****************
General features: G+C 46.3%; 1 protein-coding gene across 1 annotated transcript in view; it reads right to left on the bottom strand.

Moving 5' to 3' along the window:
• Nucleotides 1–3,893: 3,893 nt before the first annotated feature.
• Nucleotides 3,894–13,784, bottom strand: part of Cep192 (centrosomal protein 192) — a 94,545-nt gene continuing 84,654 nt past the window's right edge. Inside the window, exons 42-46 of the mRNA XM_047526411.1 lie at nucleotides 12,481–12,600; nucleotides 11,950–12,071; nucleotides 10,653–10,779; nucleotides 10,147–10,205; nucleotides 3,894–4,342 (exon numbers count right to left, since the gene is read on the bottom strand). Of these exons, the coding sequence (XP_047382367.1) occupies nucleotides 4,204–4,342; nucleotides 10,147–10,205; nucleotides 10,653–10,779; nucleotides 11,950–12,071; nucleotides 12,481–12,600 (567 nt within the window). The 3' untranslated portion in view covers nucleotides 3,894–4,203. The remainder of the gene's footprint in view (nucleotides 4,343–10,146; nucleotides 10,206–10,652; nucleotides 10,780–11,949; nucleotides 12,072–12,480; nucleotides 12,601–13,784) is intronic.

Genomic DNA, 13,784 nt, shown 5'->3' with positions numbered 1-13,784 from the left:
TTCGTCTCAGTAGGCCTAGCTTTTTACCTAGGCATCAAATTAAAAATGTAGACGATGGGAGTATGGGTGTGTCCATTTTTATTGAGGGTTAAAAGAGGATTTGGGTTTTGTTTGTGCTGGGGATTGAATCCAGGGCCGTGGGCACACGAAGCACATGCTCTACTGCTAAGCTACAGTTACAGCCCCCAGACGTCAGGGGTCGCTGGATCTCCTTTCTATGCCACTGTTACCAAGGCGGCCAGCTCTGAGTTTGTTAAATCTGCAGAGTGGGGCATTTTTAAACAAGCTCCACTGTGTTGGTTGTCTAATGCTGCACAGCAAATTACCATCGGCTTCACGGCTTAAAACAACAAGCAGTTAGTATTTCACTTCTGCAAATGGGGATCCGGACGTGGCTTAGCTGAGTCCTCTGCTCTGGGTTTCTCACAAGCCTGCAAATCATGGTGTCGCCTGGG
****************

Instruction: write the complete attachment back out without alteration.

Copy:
General features: G+C 46.3%; 1 protein-coding gene across 1 annotated transcript in view; it reads right to left on the bottom strand.

Moving 5' to 3' along the window:
• Nucleotides 1–3,893: 3,893 nt before the first annotated feature.
• Nucleotides 3,894–13,784, bottom strand: part of Cep192 (centrosomal protein 192) — a 94,545-nt gene continuing 84,654 nt past the window's right edge. Inside the window, exons 42-46 of the mRNA XM_047526411.1 lie at nucleotides 12,481–12,600; nucleotides 11,950–12,071; nucleotides 10,653–10,779; nucleotides 10,147–10,205; nucleotides 3,894–4,342 (exon numbers count right to left, since the gene is read on the bottom strand). Of these exons, the coding sequence (XP_047382367.1) occupies nucleotides 4,204–4,342; nucleotides 10,147–10,205; nucleotides 10,653–10,779; nucleotides 11,950–12,071; nucleotides 12,481–12,600 (567 nt within the window). The 3' untranslated portion in view covers nucleotides 3,894–4,203. The remainder of the gene's footprint in view (nucleotides 4,343–10,146; nucleotides 10,206–10,652; nucleotides 10,780–11,949; nucleotides 12,072–12,480; nucleotides 12,601–13,784) is intronic.

Genomic DNA, 13,784 nt, shown 5'->3' with positions numbered 1-13,784 from the left:
TTCGTCTCAGTAGGCCTAGCTTTTTACCTAGGCATCAAATTAAAAATGTAGACGATGGGAGTATGGGTGTGTCCATTTTTATTGAGGGTTAAAAGAGGATTTGGGTTTTGTTTGTGCTGGGGATTGAATCCAGGGCCGTGGGCACACGAAGCACATGCTCTACTGCTAAGCTACAGTTACAGCCCCCAGACGTCAGGGGTCGCTGGATCTCCTTTCTATGCCACTGTTACCAAGGCGGCCAGCTCTGAGTTTGTTAAATCTGCAGAGTGGGGCATTTTTAAACAAGCTCCACTGTGTTGGTTGTCTAATGCTGCACAGCAAATTACCATCGGCTTCACGGCTTAAAACAACAAGCAGTTAGTATTTCACTTCTGCAAATGGGGATCCGGACGTGGCTTAGCTGAGTCCTCTGCTCTGGGTTTCTCACAAGCCTGCAAATCATGGTGTCGCCTGGG